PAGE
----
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February 01, 1999  |   Comments (0)   |   Post a comment

Show no mercy toward these neglectful drivers

by Steve Hirano, Executive Editor


SHARING TOOLS   | Email Print RSS

OK, I admit it, I don't check the oil level in my car every week (or every month for that matter) nor do I check the tire pressure (although I do own a neat-looking gauge) or replace my wiper blades before the rainy season (such as it is in Southern California). I am not proud of this neglectful attitude, but I do not consider it a serious character flaw. A serious character flaw would be more along the lines of driving past stopped school buses with flashing red lights or parking in a handicapped-only space or backing into a parked car at the grocery store and leaving a note that says "Hi, I'm leaving this note because some people are watching me. Sorry about the nasty dent. Have a great day!" Or, worse, failing to check for sleeping children on your school bus after you've finished your run. I've said this before, school bus drivers have a tremendous - and terrible - responsibility. So many things can go wrong. A drunken driver could swerve into oncoming traffic. An 18-wheeler could lose its brakes and run a red light. A child could get off the bus and then, inexplicably, dart in front of the vehicle as it pulls away. Some of these events bring tragedy and suffering. The grief is immeasurable. The wounds never heal. But the bus driver is not to blame.

Excuses aren't acceptable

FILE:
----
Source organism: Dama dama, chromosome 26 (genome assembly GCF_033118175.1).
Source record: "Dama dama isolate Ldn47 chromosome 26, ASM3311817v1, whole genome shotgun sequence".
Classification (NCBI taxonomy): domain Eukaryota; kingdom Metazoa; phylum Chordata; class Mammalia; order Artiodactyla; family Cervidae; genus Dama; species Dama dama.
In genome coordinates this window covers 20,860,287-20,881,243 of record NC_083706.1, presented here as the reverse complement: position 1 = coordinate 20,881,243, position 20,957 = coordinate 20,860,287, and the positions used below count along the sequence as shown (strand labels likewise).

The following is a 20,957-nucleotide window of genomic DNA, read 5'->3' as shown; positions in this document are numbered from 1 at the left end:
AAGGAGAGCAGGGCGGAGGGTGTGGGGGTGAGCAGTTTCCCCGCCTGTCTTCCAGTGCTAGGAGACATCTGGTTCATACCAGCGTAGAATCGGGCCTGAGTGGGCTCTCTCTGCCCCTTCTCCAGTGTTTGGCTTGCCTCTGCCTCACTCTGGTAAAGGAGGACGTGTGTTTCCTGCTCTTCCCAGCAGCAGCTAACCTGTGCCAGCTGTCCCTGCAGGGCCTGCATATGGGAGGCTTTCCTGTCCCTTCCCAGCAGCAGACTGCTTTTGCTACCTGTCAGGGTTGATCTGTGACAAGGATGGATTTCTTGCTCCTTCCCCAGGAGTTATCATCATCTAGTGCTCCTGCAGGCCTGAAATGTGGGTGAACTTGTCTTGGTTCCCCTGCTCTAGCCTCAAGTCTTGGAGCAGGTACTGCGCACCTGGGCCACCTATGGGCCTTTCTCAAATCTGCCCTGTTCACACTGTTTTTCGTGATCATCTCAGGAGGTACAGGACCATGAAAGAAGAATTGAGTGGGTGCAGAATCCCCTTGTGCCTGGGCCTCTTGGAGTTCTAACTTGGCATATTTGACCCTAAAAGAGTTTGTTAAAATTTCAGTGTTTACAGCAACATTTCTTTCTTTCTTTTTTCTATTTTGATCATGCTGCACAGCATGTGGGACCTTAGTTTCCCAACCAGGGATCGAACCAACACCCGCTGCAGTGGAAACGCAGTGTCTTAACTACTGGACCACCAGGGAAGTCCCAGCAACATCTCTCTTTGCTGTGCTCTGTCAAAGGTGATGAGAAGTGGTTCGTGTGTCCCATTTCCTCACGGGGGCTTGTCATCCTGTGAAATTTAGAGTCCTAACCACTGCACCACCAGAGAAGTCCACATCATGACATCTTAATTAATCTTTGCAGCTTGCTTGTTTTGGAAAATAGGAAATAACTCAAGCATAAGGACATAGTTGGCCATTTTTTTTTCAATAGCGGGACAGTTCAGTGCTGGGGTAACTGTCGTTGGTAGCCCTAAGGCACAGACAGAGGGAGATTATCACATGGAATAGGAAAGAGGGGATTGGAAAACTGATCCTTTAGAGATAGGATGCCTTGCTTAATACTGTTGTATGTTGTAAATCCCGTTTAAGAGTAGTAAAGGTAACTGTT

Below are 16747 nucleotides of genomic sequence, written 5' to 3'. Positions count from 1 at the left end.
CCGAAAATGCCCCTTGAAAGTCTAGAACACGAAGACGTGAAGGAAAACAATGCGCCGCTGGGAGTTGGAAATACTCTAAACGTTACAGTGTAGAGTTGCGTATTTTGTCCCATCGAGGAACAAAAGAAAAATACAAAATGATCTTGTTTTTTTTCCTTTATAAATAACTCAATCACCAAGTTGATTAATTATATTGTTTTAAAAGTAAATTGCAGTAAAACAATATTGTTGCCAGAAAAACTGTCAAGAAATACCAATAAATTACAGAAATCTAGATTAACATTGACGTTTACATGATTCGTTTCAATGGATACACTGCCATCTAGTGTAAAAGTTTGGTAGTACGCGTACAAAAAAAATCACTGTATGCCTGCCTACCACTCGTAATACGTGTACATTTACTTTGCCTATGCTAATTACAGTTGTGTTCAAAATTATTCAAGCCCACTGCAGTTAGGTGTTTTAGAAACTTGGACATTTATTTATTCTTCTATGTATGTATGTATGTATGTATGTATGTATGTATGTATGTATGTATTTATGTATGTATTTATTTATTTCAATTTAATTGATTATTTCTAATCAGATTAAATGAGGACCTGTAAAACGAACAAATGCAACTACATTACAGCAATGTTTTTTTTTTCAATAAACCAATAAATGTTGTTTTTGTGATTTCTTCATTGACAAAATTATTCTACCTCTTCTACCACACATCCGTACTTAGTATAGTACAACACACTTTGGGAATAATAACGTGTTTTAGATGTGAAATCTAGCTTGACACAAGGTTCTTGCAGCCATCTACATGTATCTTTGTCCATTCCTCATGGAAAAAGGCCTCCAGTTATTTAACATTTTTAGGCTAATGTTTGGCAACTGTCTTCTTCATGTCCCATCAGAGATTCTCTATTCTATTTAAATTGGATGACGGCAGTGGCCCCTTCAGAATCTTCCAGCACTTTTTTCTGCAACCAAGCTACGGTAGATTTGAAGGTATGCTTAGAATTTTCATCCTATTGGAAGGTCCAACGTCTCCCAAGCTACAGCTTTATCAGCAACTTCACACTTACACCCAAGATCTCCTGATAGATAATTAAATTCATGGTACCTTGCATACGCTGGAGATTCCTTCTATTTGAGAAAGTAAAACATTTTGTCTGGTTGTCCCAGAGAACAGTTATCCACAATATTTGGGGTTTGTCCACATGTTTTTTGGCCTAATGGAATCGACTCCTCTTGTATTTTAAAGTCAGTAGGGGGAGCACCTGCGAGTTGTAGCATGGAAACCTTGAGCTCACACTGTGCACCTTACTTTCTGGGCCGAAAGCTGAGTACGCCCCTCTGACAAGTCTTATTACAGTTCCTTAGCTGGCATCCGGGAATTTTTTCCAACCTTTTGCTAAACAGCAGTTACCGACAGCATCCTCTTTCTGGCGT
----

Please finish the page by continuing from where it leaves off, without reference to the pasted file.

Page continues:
When a sleeping child is left on a school bus, the driver can offer no excuse. It wasn't a drunk driver, a poorly maintained tractor-trailer or the sudden compulsion of a child. It was a bus driver who should have known better, done better. I've never driven a school bus, but I can't imagine that it takes much time and energy to walk to the back and check on and under the seats for leftover children. Moreover, it's not an option at most every school district; you're required to walk the bus after your run to ensure that no one's still on board. Some school districts and contractors have gone as far as outfitting their buses with electronic alarm systems that force drivers to walk to the back of the vehicle to insert a key that disables a buzzer. Others have fashioned "No children aboard" signs that have to be posted in the back window to show that the bus has been checked. Still, these reports crop up. I've collected half a dozen newspaper stories from this school year alone on bus drivers who've left children on their buses. In one case, a driver and an aide failed to notice that a 3-year-old mentally retarded boy was still strapped into his car seat. I don't know if the number of incidents is increasing or if reports of these occurrences are being more widely disseminated through the Internet. Trend or no trend, it's disturbing news.

Let's embrace zero tolerance
In some cases, the driver was suspended without pay for a few days or a week. In others, the penalty was substantially harsher. Families of children left on school buses - sometimes for several hours - have pressured superintendents and school boards to show zero tolerance toward this irresponsible behavior. I agree with these families. Just once is how many times a driver should be allowed to breach his or her agreement to carry out that particular duty. When you consider the trauma that any child - and these are often special-needs students - goes through during one of these incidents, you can't help but turn an unforgiving eye toward the offending party. There's no reason why these incidents should keep occurring. This industry can - and should - take pride in its outstanding safety record. On the whole, drivers are doing a great job. Now, let's urge them to go about 20 steps farther, every time they finish a run.


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